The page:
RFR: 8061798: Add support for TLS_FALLBACK_SCSV

Xuelei Fan xuelei.fan at oracle.com
Tue Feb 3 14:18:31 UTC 2015

On 1/29/2015 5:59 PM, Florian Weimer wrote:
> On 01/29/2015 04:39 AM, Xuelei Fan wrote:
>> Hi Florian,
>> Thanks for contribute this patch to OpenJDK.
>> The draft of TLS_FALLBACK_SCSV is moving pretty fast.  Would you mind
>> wait for the integration until it becomes an official RFC in order to
>> mitigate the potential compatibility impact?
> The RFC is basically set in stone because code implementing it has
> already been shipped.  I don't like the specification, and I don't like
> how it happened.  But practically speaking, it's a done deal, even if
> the IETF end up not publishing the RFC (which is extremely unlikely
> because an RFC is the only way to get the SCSV code point reservation).
We may still have a few months to address this feature of JDK 9. I think
it might not be bad to wait for more progress of this RFC proposal, in
case the spec gets updates unexpectedly.

>> I looked back the approach we used to support
>> TLS_EMPTY_RENEGOTIATION_INFO_SCSV is treated as a cipher suite.
>> Application can configure to enabled or disable this special cipher
>> suite as normal:
>>     SSLSocket.setEnabledCipherSuites(String[] suites)
>>     SSSEngine.setEnabledCipherSuites(String[] suites)
>> What do you think if we use TLS_FALLBACK_SCSV as a cipher suite? If the
>> enabled cipher suite list contains this cipher suites, client would send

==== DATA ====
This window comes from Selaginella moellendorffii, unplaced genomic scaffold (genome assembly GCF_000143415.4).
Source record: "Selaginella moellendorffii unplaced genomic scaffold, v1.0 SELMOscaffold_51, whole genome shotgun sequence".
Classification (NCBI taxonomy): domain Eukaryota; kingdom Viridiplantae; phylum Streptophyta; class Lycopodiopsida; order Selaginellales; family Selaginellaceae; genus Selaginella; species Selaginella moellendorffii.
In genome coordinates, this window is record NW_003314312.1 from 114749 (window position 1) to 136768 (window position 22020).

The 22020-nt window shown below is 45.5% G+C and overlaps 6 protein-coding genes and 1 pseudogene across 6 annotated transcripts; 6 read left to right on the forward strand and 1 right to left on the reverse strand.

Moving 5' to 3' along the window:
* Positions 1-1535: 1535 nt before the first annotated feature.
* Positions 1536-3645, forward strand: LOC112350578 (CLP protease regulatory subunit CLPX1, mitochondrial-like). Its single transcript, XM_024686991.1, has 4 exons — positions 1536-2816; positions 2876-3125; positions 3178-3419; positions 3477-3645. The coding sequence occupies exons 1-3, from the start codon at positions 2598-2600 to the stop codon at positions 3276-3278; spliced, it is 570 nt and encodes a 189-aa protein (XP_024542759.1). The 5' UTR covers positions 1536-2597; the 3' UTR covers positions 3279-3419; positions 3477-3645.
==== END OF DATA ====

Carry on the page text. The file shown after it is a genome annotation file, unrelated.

>> this cipher suite in ClientHello request.
> We absolutely have to prevent that application developers set this SCSV
> by accident.  Developers feel tempted to set TLS_FALLBACK_SCSV to
> increase security, but this is very wrong.  Things will appear to work
> just fine right now, but if the server side ever upgrades to TLS 1.3,
> the handshake will fail to work (I called this a “time bomb” in the IETF
> TLS WG discussion, because that's what it is).  Questions on the OpenSSL
> mailing list (and misleading advice in response) show that this is a
> real problem.
> My hope is that with a new API, the risk that developers enable this
> accidentally is reduced.  It makes it also more transparent to code reviews.
It depends.  In other side, as would decrease the transparent for system

>> If it is OK, may not need to define new public APIs any more.  As make
>> it possible if this implementation is needed to backport to previous
>> releases (In general, no APIs changes are allowed in JDK update releases).
> I plan to backport only the server part, the client part is mostly there
> for testing purposes.
I would suggest to keep the JSSE APIs simple and small.  If an public
API is required to turn on/off TLS_FALLBACK_SCSV, using cipher suite is
an easy-to-use approach.


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